The faculty of belief
This is something I wanted to answer, which is too long for a comment box, and significant enough to allow a violation of my rule against weekday postings.
Someone who rejoices in the moniker Surly One comments: "If an omnipotent, omniscient, and omnibenevolent God exists, and wants me to believe in him, it should be easy for him to make this happen."
Oddly enough, back when I was an atheist, this was my exact conclusion as well. My reasoning forced me to the next logical step, which I hope you can deduce.
Before we answer the question, let me point out that God (if he is as described) does not want your mere belief. The fallen angels (if they are as described) obviously "believe" that God Almighty exists, but they rebel against his authority and do not love him. So something more than mere belief seems to be indicated here. What it is?
Another question would be--what is the nature of the belief God (if He has the sense God gave a duck) is said to want?
I suppose the maker of a robot could program the robot with an Asimovian Three Laws of Theology or somesuch rot, but in that case the robot's "belief" would then of course be nothing of the kind. It would be a mechanical repetition, like listening to your own voice on a phonograph, not the belief of another moral agent. Nothing in our experience suggest that human can be "programmed" like machines into believing anything, not even by God Almighty. As an author I can assure you that even fictional characters I invent in my own head cannot be made to believe what I want them to believe, or do what I want them to do, if their nature goes against it (and here we are only talking about a fictional and make-believe nature, not a real nature). So, when we speak of 'making' us believe in him, God (if he is as described) would not have recourse to mind-control. He wants belief freely given, because otherwise it is not really 'belief' at all, but parrot-noises.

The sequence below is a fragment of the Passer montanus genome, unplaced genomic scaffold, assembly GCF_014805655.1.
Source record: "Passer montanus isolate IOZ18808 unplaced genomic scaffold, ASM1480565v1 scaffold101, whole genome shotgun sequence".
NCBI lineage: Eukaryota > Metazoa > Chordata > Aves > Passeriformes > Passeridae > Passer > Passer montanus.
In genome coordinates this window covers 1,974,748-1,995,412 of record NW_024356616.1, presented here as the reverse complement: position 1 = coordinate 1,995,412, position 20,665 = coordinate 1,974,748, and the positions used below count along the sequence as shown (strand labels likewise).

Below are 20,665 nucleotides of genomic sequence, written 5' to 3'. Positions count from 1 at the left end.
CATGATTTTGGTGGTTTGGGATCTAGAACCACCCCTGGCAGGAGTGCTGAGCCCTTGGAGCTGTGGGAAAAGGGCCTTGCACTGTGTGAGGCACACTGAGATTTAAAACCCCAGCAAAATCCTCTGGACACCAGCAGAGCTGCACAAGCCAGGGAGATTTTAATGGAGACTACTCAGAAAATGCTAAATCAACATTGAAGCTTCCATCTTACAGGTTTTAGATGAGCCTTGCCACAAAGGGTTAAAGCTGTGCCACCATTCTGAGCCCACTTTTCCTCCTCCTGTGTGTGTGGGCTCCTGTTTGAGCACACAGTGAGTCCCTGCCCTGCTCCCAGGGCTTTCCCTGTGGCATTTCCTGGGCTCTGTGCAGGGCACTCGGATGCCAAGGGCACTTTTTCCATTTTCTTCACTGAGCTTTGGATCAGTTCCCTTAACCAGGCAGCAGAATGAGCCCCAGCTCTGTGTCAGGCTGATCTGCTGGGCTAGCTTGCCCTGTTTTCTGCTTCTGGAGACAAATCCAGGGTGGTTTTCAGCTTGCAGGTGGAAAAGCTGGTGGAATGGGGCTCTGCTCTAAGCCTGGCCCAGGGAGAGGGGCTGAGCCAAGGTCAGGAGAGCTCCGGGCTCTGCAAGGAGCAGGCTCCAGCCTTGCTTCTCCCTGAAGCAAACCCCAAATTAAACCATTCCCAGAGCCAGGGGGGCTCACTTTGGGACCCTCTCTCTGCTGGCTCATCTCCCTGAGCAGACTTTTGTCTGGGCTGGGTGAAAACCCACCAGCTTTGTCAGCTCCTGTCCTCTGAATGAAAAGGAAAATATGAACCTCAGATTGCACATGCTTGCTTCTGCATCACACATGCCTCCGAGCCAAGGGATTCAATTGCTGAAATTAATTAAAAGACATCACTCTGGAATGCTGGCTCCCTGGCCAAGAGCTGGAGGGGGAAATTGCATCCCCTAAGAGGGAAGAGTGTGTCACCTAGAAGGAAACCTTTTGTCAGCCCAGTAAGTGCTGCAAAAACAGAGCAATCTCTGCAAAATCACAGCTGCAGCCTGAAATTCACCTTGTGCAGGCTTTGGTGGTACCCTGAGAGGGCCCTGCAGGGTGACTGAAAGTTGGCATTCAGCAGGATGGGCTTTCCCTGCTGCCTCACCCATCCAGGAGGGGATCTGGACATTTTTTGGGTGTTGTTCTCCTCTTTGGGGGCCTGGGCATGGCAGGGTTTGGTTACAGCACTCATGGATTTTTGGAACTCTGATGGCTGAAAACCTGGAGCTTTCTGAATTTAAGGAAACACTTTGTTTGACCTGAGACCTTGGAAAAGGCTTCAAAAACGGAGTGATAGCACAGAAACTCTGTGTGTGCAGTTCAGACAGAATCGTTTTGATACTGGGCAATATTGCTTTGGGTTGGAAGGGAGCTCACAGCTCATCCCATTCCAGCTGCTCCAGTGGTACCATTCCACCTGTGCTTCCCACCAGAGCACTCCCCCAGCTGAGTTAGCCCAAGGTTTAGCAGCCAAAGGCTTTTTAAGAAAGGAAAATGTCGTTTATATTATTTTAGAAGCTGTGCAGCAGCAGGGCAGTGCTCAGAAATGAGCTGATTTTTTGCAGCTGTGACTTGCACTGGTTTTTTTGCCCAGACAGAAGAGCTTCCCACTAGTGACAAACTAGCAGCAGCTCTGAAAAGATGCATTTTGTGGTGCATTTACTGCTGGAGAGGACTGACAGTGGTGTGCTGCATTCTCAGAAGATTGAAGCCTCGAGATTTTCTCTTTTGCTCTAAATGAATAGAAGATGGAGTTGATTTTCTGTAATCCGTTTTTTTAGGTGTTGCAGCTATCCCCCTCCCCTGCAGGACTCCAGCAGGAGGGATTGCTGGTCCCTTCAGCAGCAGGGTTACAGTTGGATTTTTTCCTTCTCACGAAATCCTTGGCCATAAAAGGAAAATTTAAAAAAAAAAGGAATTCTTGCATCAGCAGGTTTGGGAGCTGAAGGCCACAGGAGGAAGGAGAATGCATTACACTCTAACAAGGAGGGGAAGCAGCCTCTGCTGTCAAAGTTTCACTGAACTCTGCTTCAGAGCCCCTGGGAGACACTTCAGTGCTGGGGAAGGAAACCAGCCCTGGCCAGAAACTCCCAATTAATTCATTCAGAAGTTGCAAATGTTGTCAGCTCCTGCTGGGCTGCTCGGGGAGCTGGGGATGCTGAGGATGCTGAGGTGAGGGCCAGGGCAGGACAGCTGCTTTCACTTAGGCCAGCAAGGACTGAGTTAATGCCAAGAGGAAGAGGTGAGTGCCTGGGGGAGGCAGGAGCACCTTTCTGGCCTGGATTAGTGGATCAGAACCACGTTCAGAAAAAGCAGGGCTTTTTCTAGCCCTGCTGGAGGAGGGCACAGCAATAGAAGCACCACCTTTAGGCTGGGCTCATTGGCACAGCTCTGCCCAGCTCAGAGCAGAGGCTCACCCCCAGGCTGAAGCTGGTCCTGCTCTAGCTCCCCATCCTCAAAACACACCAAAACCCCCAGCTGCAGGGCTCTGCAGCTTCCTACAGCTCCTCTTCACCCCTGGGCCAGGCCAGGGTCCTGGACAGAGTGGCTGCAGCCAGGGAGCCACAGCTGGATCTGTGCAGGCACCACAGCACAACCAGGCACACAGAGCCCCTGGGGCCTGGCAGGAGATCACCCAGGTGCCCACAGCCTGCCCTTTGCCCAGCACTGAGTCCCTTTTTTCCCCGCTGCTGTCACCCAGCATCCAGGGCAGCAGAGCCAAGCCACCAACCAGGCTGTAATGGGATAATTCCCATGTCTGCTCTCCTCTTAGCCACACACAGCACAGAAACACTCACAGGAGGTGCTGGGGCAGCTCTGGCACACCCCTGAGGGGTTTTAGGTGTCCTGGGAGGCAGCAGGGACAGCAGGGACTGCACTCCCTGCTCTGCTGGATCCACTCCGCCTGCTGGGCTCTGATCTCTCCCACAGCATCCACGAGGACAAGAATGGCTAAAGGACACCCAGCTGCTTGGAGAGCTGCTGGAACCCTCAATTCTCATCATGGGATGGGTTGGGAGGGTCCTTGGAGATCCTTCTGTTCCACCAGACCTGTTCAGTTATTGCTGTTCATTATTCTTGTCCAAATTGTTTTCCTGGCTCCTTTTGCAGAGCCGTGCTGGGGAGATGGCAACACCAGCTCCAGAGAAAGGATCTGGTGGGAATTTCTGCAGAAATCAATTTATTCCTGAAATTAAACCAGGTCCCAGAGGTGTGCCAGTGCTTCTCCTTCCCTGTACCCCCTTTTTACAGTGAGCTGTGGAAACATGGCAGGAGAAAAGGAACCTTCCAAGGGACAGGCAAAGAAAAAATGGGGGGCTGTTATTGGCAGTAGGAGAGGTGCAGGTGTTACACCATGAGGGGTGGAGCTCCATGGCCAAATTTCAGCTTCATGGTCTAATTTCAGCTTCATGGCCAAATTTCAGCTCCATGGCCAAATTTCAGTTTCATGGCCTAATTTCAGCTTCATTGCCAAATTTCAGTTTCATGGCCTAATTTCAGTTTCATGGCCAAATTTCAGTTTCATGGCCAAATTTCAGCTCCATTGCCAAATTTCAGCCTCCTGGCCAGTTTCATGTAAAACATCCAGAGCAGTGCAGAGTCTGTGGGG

Next question: what would be necessary for making this easy in just the way you (and I) deduced it must be?
In other words, if logic suggests that an omniscient and benevolent God who wants us to believe in him would arrange provisions as necessary to make us believe in him, what would those provisions be? If we can deduce what they would be, and if we then see such provision in evidence around us, while this does not prove God exists necessarily, it would defeat the argument that the lack of such provision indicates no such God exists.
What is the provision of making us believe?
If the act of making one believe were dependent, let us say, on empirical evidence, sense-impression evidence, then those people not in a position to see Christ with their eyeballs, and those people not in a position to assess the credibility of surviving documents could not be made to believe. Paradoxically, this means that if Omnipotence wants you to believe in him, He would have to use a means more obvious than empirical sense impressions, not less.
If the act of making one believe were dependent, let us say, on a philosophical argument, on logic and reason, then those people not inclined by nature nor trained by education in logical reasoning would be in a position to be made to believe. Paradoxically, this means that if Omnipotence wants you to believe in him, he would have to use a means more obvious than philosophical argument (which is the type of argument you are asking me to produce), not less.
This would seem to imply, if the Omnipotent God is a logical and elegant creator of Man, that there must be something in man, some provision, or faculty or innate knowledge or readily-available means, a means available even to the blind and to the unlettered, to come to know God.( Collapse )